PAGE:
Well, there you go. Better than 30 character write-ups later, I've finished going through and statting up an entire issue of the Official Handbook of the Marvel Universe. Is it one down, 11 more to go? Maybe. I think I might do one of the Updates next, just for a little alphabetical variety (those go from A-Z, potentially). So, savvy readers might realize that I statted up only 30 or so characters, and yet these things are 64 pages long. What gives? Well, as I said at the beginning, I was only statting up entries that gave me starting scores to work off of, and wasn't touching organizations or races. Still, they ARE in there, and deserve some love. So, some starting notes for each.

Elements of Doom
A group of killer robots, each based off of a chemical element. It's a need idea, and decently executed in the comic, but I'd probably only write up two or three of them, with the rest represented by mobs. I just can't care that much about writing up Aluminum as a distinct character from Tin.

Elf With A Gun
These guys got a name drop in my entry on Gargoyle, and they really are that weird. They make no sense. None, whatsoever. I don't know if they need to be statted up so much as serve as a Scene Distinction or complication in a scene, one that can only be dealt with in a very particular way that the players then have to figure out.

Ah, the Eternals. Soooo much Kirby Krackle in this entry, folks. It really is a thing of beauty. The Eternals of note tend to show up in their own entries, so while I kind of wanted to stat them up as a mob, I'm okay with skipping that and going into more detail with individuals as this project leads onward. A lot of 1d12 powers and amped up SFX. And what do you use for a Limit? "Just Too Awesome?"

Oddly, looking through other books, Infinity, Oblivion, Lord Chaos, Master Order and other abstract entities of the Marvel Universe get state blocks but big ol' Eternity doesn't. He's pretty awesomely powerful, though, so I'm spared writing up a giant list of things. For a guy like him, I might almost make him a complication generator - it fits with the tone of his powers better than making him yet another problem you can punch your way through.

I'll be honest, I never really got the big deal over X-Statix, especially Mike Allred's art. I mean, it's distinctive and all, but I just wasn't a big fan. And, honestly, stuff like Euro-Trash is part of the reason why. A German villain made of the Berlin Wall whose name is "Gunter Gross?" Ergh, no thanks. That's not funny and, no, not even "ironically." Still, there are some interesting power sets here that be fun to write up.

Oh, thank goodness these characters didn't have stats or I'd be left trying to write up eight separate characters equal to or superior to the Juggernaut. That is all.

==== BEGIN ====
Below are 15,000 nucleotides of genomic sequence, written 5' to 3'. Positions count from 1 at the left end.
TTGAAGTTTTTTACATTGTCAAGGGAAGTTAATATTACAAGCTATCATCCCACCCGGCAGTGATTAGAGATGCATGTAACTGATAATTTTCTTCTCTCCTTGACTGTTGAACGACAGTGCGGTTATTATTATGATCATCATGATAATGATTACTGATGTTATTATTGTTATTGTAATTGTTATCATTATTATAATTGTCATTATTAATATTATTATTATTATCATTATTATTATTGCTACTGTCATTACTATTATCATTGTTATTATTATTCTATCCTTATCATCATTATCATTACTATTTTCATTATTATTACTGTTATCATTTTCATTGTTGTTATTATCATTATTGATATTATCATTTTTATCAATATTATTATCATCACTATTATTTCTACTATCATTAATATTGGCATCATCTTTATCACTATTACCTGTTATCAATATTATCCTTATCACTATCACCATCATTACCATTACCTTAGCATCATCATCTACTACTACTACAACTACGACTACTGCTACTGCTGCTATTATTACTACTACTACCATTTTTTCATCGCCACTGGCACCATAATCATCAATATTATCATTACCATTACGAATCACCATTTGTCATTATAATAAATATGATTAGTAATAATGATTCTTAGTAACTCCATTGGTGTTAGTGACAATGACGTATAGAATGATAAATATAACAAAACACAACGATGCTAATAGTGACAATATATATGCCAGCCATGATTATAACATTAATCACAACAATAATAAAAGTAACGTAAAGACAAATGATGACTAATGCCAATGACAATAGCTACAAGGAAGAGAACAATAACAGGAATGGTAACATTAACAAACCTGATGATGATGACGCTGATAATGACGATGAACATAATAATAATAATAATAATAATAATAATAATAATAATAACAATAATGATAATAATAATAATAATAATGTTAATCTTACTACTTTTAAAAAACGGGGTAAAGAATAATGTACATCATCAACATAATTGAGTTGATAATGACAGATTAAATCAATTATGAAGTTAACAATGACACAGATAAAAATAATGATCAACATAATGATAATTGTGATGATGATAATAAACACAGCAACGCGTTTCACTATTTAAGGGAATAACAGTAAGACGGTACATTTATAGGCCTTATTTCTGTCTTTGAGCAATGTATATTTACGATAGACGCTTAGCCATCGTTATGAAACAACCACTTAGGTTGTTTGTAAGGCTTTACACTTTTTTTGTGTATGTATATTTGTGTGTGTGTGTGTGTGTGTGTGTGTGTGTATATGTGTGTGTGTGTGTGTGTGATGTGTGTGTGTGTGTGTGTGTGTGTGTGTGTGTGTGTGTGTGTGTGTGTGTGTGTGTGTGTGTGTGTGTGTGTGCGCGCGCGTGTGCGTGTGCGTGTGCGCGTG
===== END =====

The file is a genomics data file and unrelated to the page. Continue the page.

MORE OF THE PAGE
Fathom Five
Ooo, this would've been fun! Aquatic monsters are kind of awesome. Even the pictures show some vehicles, monsters and equipment that would've been kind of fun. Wonder if New Thunderbolts was collected in a graphic novel . . .

Femme Fatales
I don't know if any of these characters showed up in other comics, enough that they might show up in an Update or something, but I hope so. Left to right, we have a female Whiplash, a bruiser-type named Knockout, a feral-type named Bloodlust, and a psi-powered Mindblast, all facing off against a lone Spiderman. I think with a little cleverness, I could probably stat them up on the fly, at least enough to work for an encounter or two.

Folding Circle
Oh, 90's Marvel, you really are crap, aren't you? This is supposed to be this dark and mysterious group of very serious antiheroes, all of them glowering out at us from the page, but they're called The Folding Circle. Seriously, that's the name of an orgami crafts group at your local library, not a fearsome collection of characters. It doesn't help that one of them is named "Smiling Tiger." Ugh. Well, I think at least Night Thrasher and Midnight's Fire show up elsewhere, but I think I'm spared the pain of statting up Silk Fever, Left Hand and Blood Strike.

Force Four
Aw, yeah, a quartet of anthropomorphic horses whose names are literally Pig Latin for the members of the Fantastic Four. That's totally boss. I really hope that I can track down stats for these guys so I can write them up for a special event or something.

Galactic Guardians
This cheap knock-off of the Guardians of the Galaxy, which includes futuristic Ghost Rider with a segmented crotch* is bad, and it should feel bad. Rounding out the group is an aged Wonder Man, B-list Galactus herald Firelord, a mulleted male Phoenix, a Skrull named Replica who wears a pink costume with the alchemical symbol for "female" just so we're sure we know she's a token female, and Martinex, the hero daringly carved from cubic zirconium. Oh my gosh, something cosmic powered smite these earnest folks, like, now.

Basically, this is the alternate universe that answers the question, "What would the Marvel Universe look like if it were written by Robert Zelazny circa the Amber series?" If that doesn't sound like a good idea to you, I'm sorry, we just can't be friends. I think you'd probably just have to adjust some of the powers of existing characters and make them, I dunno, a little more medieval, but this could totally work.